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The Reverse Toll: Should Governments Pay People Who Walk or Bike?

The Norwegian town of Lillestrøm recently undertook an experiment that demonstrated the economic value of emission-free transportation by giving cash to its citizens.

The Norwegian town of Lillestrøm recently undertook an experiment that demonstrated the economic value of emission-free transportation, i.e. walking and cycling, by giving cash to citizens in the street. The town’s authorities called the experiment a “reverse toll” and wanted to encourage sustainable transportation by rewarding good behavior. Citizens walking or biking through the town center were kindly stopped and given 100 kroner, or about $15.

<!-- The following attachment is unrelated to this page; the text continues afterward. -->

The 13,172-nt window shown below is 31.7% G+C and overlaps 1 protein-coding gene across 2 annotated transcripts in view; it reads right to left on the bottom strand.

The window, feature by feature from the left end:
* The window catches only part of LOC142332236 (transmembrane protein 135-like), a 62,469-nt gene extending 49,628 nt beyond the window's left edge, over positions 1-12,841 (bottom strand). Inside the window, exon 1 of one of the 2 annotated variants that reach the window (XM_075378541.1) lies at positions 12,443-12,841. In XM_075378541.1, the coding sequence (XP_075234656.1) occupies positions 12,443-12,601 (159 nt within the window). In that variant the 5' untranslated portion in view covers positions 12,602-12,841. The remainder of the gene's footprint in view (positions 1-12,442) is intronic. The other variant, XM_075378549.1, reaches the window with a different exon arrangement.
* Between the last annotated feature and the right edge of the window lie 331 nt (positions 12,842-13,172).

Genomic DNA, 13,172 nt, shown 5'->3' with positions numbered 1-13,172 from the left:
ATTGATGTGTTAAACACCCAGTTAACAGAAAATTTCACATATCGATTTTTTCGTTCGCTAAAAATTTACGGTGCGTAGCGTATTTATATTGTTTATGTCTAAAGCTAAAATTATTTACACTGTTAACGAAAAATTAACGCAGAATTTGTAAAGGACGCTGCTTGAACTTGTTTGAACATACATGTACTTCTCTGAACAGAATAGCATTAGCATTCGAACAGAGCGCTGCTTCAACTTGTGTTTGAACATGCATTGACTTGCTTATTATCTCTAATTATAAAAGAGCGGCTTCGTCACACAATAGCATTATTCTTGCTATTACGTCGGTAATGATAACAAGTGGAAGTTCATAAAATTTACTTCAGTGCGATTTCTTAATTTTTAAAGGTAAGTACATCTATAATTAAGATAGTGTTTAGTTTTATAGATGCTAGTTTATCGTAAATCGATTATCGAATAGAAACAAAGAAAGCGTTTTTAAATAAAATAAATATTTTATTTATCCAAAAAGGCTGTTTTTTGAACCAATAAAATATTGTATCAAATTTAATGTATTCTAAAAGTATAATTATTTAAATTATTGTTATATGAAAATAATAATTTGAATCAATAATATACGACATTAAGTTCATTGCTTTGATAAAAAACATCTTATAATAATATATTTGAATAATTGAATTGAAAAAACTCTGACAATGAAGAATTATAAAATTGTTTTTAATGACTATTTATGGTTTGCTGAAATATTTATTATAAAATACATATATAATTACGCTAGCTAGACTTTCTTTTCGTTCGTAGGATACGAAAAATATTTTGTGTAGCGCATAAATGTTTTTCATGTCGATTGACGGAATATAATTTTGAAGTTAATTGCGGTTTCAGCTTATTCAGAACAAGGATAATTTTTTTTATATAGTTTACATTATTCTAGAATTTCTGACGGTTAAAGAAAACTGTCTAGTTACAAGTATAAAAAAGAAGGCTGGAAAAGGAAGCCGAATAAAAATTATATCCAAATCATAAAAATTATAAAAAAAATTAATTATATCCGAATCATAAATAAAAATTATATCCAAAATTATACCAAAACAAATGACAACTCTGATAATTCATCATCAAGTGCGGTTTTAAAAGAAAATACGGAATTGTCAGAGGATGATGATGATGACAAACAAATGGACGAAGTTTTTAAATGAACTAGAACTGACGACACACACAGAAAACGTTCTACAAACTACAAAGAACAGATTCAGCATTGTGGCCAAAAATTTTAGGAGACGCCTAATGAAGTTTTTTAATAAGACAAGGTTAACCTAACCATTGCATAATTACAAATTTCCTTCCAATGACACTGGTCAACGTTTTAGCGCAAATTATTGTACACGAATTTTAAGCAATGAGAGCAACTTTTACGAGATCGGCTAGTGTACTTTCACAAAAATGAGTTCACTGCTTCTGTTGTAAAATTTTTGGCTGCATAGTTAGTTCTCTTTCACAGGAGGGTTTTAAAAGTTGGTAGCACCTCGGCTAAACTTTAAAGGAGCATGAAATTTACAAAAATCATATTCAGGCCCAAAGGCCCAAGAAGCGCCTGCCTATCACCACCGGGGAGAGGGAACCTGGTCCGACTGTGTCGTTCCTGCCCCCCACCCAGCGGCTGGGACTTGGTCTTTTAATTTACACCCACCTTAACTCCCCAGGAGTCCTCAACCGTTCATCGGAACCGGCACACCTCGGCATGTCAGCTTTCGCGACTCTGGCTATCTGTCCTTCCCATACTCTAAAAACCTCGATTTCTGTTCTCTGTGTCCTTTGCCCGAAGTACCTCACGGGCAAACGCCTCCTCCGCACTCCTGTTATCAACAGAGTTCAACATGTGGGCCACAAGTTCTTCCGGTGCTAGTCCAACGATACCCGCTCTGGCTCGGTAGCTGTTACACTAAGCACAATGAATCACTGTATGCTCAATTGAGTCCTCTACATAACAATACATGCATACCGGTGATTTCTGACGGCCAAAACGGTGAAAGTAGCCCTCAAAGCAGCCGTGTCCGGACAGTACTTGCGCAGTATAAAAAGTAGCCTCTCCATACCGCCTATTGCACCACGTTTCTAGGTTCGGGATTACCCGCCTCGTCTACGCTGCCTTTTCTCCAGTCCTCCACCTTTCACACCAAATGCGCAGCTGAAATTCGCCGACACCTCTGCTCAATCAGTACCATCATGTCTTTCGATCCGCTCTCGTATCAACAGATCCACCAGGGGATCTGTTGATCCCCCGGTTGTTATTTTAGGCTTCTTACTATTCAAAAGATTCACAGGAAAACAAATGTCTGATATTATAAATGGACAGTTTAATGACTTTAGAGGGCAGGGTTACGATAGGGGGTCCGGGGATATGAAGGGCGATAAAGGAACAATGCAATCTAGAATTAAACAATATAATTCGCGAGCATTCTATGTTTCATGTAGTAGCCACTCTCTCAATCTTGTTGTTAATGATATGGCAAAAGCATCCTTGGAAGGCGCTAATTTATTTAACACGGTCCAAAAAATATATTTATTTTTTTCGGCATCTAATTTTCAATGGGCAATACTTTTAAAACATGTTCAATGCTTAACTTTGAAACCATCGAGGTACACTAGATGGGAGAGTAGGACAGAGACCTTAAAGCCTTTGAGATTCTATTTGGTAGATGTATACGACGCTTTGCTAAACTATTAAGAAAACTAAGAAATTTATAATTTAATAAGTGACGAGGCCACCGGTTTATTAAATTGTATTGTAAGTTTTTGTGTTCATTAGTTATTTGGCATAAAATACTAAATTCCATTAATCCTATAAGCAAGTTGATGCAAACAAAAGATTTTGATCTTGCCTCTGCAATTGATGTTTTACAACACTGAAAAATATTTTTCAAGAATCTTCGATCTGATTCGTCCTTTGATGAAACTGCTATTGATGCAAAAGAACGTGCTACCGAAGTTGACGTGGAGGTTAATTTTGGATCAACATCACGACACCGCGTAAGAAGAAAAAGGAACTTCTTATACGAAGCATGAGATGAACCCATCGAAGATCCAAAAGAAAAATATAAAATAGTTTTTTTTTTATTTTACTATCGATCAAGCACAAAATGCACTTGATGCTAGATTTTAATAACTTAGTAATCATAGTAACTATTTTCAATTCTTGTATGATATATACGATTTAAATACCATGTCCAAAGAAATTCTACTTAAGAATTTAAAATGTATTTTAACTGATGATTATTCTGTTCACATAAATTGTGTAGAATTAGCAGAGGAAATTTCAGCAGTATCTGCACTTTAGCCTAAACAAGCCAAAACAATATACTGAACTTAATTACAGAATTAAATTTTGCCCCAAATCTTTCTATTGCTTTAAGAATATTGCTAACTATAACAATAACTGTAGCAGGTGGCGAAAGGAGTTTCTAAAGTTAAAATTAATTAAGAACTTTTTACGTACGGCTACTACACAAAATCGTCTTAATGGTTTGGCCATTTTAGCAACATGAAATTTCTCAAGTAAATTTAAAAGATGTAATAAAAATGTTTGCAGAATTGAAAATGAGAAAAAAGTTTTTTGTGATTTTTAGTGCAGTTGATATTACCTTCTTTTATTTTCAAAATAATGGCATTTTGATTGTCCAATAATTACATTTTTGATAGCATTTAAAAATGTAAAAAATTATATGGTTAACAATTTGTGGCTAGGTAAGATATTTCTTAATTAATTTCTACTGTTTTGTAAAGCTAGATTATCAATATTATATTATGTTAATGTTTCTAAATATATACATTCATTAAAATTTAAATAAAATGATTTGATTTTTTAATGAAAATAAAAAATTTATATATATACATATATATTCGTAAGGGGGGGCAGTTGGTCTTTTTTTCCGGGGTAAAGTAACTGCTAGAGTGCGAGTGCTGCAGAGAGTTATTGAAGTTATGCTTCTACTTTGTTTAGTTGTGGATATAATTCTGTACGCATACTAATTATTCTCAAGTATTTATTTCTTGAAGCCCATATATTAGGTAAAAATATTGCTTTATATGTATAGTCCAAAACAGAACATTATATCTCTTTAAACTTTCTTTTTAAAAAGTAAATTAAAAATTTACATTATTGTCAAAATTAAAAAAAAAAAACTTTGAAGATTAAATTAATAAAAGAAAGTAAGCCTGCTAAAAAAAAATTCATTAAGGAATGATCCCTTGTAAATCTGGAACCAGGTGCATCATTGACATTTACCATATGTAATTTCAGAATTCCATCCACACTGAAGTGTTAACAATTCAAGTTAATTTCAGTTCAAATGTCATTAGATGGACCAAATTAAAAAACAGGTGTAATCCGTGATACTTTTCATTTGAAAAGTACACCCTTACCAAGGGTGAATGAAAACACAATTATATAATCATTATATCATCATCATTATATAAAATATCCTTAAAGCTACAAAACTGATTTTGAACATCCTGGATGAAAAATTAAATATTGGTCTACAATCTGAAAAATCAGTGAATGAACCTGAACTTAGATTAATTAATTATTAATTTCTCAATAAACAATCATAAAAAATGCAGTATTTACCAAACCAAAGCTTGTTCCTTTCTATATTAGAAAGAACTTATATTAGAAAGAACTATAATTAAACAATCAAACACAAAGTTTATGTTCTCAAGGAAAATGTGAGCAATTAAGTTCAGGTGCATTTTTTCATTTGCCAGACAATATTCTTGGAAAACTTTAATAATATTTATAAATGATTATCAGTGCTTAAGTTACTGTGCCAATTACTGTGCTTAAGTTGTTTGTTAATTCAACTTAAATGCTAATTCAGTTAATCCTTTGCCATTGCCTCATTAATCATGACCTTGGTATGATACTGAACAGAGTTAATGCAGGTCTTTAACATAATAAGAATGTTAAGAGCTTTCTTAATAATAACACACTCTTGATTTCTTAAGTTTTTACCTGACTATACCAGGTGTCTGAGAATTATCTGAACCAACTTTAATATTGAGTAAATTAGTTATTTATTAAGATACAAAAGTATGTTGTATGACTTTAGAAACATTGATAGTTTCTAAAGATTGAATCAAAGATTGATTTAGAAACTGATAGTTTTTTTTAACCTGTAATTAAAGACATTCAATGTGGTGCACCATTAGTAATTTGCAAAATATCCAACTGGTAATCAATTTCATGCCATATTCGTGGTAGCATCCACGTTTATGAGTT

“Research from the country’s national health agency shows that active transportation saves the Norwegian government about $8 for every kilometer a pedestrian walks, and about $4 per kilometer traveled by bike.”

In addition to creating an impressive network of cycling lanes, the town is constructing a series of charging station for hydrogen powered cars and switching its government vehicles to a zero-emission fleet. Lillestrøm mayor Ole Jacob Flætene says that encouraging active transport is about more than people’s health or economic savings: better urban planning can improve people’s quality of life, making them happier and more stress-free.

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